20 units per acre excludes the possibility of detached, suburban homes - even the small craftsman homes. Units must be attached like townhouses or apartments.

To conclude, a walkable city requires full service grocery stores spaced out in one mile intervals (or less) in every direction. This requires a minimum density of 20 units/acre or 15,000 people/sq. mi.

20 units/acre can be easily achieved with attached units in buildings no taller than 2 stories, with plenty of room for courtyards and green spaces.

I am not sympathetic to people's desires for more space and more stuff - this is what is killing the planet. We must build cities in line with what nature and reality can reasonably offer us. People have lived happily without backyards for thousands of years - backyards are a recent invention. People can learn to live without them again and will be just fine.

http://sustainablecity.blogspot.com

Full Service Grocery

I don't know what Emeryville means by a full-service grocery store, but Emeryville does have a Trader Joes, and it is possible to shop for groceries exclusively at Trader Joes.

I myself shop at the Emeryville Trader Joes and at a 1950s grocery store in Berkeley of about the same size (about 10,000 sq ft), which worked perfectly well for family shopping during the 1950s, when families were bigger than they are now.

By full-service grocery store, I expect they mean 25,000 to 60,000 sq ft, and stores of that size appeared only when they could appeal to people who drive to go shopping.

The fastest growing segment of the grocery industry is stores of about 10,000 sq ft, such as Tesco's Fresh and Easy - which is doing so well that Wal-Mart has announced that they are about to start opening grocery stores of that size.

Needless to say, the streetcar suburb described in this post had small grocery stores when it was built. At the time, I expect there was not a single retail grocery store of 25,000 sq ft in the world. In your words, people lived happily without 25,000 sq ft supermarkets for thousands of years.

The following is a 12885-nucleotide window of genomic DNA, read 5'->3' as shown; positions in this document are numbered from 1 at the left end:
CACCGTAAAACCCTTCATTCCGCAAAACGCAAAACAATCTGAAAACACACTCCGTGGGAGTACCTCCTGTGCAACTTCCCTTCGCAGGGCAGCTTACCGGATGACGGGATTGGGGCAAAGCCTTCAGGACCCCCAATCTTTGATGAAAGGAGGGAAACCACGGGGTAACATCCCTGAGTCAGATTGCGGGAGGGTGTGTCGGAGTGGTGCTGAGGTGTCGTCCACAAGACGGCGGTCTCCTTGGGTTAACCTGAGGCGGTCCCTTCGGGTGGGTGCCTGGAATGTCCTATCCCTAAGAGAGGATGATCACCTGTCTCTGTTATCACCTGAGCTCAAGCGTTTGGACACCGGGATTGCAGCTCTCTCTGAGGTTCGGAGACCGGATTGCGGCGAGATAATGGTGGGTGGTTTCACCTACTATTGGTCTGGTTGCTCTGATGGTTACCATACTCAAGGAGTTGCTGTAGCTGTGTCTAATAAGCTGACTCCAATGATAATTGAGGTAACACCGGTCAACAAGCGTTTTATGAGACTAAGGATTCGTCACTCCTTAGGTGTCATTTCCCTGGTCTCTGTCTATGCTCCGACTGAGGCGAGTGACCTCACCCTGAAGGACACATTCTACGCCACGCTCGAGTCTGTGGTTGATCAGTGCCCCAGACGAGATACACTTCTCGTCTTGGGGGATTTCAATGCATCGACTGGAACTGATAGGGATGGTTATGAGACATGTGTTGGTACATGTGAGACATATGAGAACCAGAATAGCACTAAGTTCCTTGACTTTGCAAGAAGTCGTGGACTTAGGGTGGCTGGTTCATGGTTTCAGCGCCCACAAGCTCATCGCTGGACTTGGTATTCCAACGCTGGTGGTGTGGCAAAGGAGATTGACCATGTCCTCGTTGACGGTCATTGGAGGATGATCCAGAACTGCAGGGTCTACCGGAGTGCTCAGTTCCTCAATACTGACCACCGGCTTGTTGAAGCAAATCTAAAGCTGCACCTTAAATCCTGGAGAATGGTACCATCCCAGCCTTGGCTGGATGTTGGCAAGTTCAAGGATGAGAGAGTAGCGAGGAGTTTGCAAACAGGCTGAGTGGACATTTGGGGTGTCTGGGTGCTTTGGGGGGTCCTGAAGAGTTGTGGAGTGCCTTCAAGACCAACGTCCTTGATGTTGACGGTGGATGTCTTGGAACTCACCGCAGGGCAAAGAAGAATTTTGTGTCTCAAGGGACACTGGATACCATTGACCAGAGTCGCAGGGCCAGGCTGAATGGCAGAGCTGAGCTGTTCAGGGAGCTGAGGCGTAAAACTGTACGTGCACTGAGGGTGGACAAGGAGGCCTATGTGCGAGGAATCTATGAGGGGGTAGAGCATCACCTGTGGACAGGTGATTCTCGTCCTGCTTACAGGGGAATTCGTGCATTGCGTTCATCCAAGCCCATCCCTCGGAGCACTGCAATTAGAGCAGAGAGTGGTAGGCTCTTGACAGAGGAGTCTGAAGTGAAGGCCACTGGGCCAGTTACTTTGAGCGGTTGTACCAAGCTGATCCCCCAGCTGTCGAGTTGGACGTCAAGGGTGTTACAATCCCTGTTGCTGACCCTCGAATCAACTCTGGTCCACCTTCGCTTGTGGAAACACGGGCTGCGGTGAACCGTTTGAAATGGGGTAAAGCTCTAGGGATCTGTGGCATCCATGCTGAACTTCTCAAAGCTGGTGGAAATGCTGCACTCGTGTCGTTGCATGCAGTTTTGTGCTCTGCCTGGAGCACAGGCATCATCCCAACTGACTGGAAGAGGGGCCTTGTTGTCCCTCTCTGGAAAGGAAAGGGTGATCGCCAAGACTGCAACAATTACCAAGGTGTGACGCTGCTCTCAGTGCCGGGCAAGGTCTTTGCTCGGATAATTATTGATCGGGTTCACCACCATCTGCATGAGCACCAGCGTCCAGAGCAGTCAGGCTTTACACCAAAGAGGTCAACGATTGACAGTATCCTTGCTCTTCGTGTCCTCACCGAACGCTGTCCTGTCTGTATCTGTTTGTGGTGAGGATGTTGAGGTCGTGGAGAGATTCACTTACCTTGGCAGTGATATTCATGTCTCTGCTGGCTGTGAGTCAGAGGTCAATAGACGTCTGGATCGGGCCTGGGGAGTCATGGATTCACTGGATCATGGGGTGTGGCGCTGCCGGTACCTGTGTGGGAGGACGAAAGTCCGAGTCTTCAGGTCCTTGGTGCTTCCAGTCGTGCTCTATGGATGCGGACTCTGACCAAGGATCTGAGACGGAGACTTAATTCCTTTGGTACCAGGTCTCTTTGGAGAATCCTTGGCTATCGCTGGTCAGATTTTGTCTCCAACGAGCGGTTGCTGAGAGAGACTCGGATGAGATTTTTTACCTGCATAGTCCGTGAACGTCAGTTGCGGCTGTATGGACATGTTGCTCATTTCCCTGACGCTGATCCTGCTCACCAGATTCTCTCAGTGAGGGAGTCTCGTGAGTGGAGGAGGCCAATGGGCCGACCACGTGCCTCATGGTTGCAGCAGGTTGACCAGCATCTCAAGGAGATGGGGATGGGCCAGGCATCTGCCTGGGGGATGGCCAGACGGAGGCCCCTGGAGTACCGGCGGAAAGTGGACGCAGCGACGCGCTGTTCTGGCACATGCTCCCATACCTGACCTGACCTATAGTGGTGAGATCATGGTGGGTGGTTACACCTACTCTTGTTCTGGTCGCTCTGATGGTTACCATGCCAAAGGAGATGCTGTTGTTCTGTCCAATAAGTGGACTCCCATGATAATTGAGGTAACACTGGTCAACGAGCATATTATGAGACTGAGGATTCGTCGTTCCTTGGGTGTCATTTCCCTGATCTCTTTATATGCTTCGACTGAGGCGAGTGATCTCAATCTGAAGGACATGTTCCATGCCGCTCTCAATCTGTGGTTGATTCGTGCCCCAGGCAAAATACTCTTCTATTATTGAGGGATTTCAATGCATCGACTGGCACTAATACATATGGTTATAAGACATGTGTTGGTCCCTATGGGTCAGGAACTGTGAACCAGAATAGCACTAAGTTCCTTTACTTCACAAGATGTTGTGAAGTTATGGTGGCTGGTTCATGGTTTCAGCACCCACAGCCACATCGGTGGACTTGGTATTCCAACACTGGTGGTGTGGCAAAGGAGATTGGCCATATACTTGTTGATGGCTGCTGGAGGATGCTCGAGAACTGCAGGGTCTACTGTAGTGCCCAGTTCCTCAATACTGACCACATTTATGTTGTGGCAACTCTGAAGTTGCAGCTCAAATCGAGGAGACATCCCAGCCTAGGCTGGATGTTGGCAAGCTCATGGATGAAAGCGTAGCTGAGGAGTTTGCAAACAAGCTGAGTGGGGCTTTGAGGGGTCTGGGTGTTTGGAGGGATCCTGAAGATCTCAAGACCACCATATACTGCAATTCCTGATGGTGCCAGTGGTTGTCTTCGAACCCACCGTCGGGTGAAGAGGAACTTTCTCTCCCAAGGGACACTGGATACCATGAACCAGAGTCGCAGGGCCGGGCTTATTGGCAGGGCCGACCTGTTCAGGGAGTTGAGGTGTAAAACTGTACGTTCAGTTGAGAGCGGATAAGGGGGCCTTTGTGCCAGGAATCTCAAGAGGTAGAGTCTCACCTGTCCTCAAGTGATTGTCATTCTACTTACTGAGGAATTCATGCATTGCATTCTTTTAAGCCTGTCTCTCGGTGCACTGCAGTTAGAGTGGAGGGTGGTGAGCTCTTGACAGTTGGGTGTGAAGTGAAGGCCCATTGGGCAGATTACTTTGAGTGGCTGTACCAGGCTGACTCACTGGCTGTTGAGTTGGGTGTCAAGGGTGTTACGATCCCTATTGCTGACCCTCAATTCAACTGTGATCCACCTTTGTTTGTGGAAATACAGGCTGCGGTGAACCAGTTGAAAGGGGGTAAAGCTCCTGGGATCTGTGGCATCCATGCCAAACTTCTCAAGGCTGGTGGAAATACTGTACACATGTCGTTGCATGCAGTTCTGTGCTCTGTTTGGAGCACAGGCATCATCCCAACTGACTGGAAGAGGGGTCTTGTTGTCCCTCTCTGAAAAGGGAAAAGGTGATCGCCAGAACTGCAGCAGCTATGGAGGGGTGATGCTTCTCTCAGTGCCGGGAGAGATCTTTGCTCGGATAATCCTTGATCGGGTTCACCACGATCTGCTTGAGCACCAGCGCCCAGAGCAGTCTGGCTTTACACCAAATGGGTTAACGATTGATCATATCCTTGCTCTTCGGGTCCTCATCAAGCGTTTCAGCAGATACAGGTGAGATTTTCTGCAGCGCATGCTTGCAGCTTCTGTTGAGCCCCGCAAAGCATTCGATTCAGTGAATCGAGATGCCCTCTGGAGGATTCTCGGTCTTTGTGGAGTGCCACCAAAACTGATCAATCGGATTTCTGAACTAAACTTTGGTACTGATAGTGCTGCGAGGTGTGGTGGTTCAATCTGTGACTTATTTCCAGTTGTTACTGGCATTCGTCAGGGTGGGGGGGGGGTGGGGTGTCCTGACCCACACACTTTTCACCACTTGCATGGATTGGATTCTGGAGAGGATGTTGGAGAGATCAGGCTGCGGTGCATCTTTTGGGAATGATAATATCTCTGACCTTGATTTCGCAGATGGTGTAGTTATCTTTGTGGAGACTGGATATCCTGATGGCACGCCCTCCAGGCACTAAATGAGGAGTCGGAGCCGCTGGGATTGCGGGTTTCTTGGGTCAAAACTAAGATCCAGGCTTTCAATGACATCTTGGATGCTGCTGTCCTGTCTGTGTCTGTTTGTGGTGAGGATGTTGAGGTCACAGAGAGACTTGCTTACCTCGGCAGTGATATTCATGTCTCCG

(Note that I am just commenting about the Emeryville doc you link to, not about the main point of your post. For background on my feelings about Emeryville, see http://preservenet.blogspot.com/2006/03/walking-to-lunch-in-emeryville.html )

Charles Siegel

Begging the Question

"This begs the question – which neighborhood density is the most livable?"

You mean that it raises the question. For the correct use of "begging the question," see http://en.wikipedia.org/wiki/Begging_the_question

Charles Siegel

Diana DeRubertis's picture

Edited

thanks!

Livable Neighborhoods

Yes, it comes down to good neighborhood design. And good pedestrian street design. And good building design that works well with the good street design.

Michael Lewyn's picture
Blogger

all of you are right

Design matters.
But density matters too.
And so does diversity [of land uses].
So for maximum walkability, you need all three- density, diversity and design.
If you have one or two of them- well, you're still ahead of most of America.

Great Post

Great post. It seems like often times developers and cities try to create livable, walkable, communities by increasing the density with no regard to the most basic design principles. Density, without proper design and mixed use zoning can create places that are worse than the low-density suburbs many places are now trying to avoid.

WalkBikeCT
www.walkbikect.com

"Needless to say, the

"Needless to say, the streetcar suburb described in this post had small grocery stores when it was built. At the time, I expect there was not a single retail grocery store of 25,000 sq ft in the world. In your words, people lived happily without 25,000 sq ft supermarkets for thousands of years."

Yes, but they had the equivalent of large stores - markets where you could obtain everything you needed. The city was small enough that everyone was within walking distance of these markets. In a streetcar suburb like the one described the density isn't high enough to support all the services required by a person within a small enough area so that everything can be walked to. Some services are going to be beyond walking distance which is where the streetcar comes into play. A truly walkable city, in my opinion, is one in which not even streetcars are necessary. A walking city has a higher minimum density than a streetcar suburb.